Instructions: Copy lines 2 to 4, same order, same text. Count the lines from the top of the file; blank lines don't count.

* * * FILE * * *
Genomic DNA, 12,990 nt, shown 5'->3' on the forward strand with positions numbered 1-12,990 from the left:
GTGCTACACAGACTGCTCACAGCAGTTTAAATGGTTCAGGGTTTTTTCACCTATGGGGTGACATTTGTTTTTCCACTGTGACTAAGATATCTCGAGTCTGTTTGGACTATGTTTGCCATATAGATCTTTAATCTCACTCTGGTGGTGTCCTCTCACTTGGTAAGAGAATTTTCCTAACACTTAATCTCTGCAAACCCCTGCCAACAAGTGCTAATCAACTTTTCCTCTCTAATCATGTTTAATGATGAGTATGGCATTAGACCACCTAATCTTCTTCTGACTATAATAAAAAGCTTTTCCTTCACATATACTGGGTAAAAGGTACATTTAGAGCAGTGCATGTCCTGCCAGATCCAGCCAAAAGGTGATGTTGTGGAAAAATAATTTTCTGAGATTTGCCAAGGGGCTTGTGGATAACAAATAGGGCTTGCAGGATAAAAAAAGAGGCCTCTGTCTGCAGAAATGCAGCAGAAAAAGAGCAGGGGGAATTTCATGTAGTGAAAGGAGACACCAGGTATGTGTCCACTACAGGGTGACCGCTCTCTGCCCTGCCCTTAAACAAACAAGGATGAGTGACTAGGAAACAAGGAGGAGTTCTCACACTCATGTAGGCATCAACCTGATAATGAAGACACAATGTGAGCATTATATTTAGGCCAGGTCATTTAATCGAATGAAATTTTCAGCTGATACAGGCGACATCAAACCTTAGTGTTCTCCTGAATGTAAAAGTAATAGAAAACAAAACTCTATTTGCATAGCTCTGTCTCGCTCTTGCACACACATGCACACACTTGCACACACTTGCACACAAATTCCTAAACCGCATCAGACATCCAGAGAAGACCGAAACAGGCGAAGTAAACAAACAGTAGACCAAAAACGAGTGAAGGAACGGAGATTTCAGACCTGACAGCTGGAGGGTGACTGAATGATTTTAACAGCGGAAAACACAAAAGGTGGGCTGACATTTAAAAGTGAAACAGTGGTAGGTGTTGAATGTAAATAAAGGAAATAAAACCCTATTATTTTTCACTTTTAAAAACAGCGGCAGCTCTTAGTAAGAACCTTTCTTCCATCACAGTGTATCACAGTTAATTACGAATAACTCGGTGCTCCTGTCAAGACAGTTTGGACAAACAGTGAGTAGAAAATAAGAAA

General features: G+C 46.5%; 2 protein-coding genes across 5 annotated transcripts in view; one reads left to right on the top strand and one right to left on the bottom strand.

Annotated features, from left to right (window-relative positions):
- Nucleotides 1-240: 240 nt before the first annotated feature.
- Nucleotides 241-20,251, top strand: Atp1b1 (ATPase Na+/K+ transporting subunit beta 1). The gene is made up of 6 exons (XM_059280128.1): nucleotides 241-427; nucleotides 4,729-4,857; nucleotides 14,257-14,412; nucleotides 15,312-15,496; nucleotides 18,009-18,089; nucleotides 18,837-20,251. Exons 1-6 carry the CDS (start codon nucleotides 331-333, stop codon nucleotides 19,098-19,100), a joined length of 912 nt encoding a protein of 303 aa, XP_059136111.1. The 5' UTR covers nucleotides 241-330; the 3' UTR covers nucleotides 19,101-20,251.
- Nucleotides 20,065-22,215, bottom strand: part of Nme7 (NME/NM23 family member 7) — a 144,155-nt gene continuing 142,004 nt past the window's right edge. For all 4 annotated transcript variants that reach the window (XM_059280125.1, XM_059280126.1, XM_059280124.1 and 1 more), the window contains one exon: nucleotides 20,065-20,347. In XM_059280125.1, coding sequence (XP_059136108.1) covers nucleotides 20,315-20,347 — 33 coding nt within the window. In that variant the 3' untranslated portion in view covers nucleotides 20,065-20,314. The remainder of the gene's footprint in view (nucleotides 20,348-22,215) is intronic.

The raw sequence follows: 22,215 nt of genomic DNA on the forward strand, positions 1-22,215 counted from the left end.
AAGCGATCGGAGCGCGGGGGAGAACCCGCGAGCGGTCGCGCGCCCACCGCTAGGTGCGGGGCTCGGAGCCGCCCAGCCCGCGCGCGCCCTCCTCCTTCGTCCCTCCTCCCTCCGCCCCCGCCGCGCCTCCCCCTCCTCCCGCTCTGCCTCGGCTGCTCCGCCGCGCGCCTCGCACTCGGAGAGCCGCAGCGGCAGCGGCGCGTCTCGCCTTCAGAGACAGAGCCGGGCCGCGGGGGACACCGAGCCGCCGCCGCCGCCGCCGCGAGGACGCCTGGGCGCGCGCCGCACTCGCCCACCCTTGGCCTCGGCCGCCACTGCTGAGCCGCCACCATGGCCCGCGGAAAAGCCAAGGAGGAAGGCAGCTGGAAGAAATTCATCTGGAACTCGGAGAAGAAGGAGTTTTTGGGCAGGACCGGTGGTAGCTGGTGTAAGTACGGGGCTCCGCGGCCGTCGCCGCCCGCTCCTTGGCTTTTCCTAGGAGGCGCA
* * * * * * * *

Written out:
GTGCTACACAGACTGCTCACAGCAGTTTAAATGGTTCAGGGTTTTTTCACCTATGGGGTGACATTTGTTTTTCCACTGTGACTAAGATATCTCGAGTCTGTTTGGACTATGTTTGCCATATAGATCTTTAATCTCACTCTGGTGGTGTCCTCTCACTTGGTAAGAGAATTTTCCTAACACTTAATCTCTGCAAACCCCTGCCAACAAGTGCTAATCAACTTTTCCTCTCTAATCATGTTTAATGATGAGTATGGCATTAGACCACCTAATCTTCTTCTGACTATAATAAAAAGCTTTTCCTTCACATATACTGGGTAAAAGGTACATTTAGAGCAGTGCATGTCCTGCCAGATCCAGCCAAAAGGTGATGTTGTGGAAAAATAATTTTCTGAGATTTGCCAAGGGGCTTGTGGATAACAAATAGGGCTTGCAGGATAAAAAAAGAGGCCTCTGTCTGCAGAAATGCAGCAGAAAAAGAGCAGGGGGAATTTCATGTAGTGAAAGGAGACACCAGGTATGTGTCCACTACAGGGTGACCGCTCTCTGCCCTGCCCTTAAACAAACAAGGATGAGTGACTAGGAAACAAGGAGGAGTTCTCACACTCATGTAGGCATCAACCTGATAATGAAGACACAATGTGAGCATTATATTTAGGCCAGGTCATTTAATCGAATGAAATTTTCAGCTGATACAGGCGACATCAAACCTTAGTGTTCTCCTGAATGTAAAAGTAATAGAAAACAAAACTCTATTTGCATAGCTCTGTCTCGCTCTTGCACACACATGCACACACTTGCACACACTTGCACACAAATTCCTAAACCGCATCAGACATCCAGAGAAGACCGAAACAGGCGAAGTAAACAAACAGTAGACCAAAAACGAGTGAAGGAACGGAGATTTCAGACCTGACAGCTGGAGGGTGACTGAATGATTTTAACAGCGGAAAACACAAAAGGTGGGCTGACATTTAAAAGTGAAACAGTGGTAGGTGTTGAATGTAAATAAAGGAAATAAAACCCTATTATTTTTCACTTTTAAAAACAGCGGCAGCTCTTAGTAAGAACCTTTCTTCCATCACAGTGTATCACAGTTAATTACGAATAACTCGGTGCTCCTGTCAAGACAGTTTGGACAAACAGTGAGTAGAAAATAAGAAA

General features: G+C 46.5%; 2 protein-coding genes across 5 annotated transcripts in view; one reads left to right on the top strand and one right to left on the bottom strand.

Annotated features, from left to right (window-relative positions):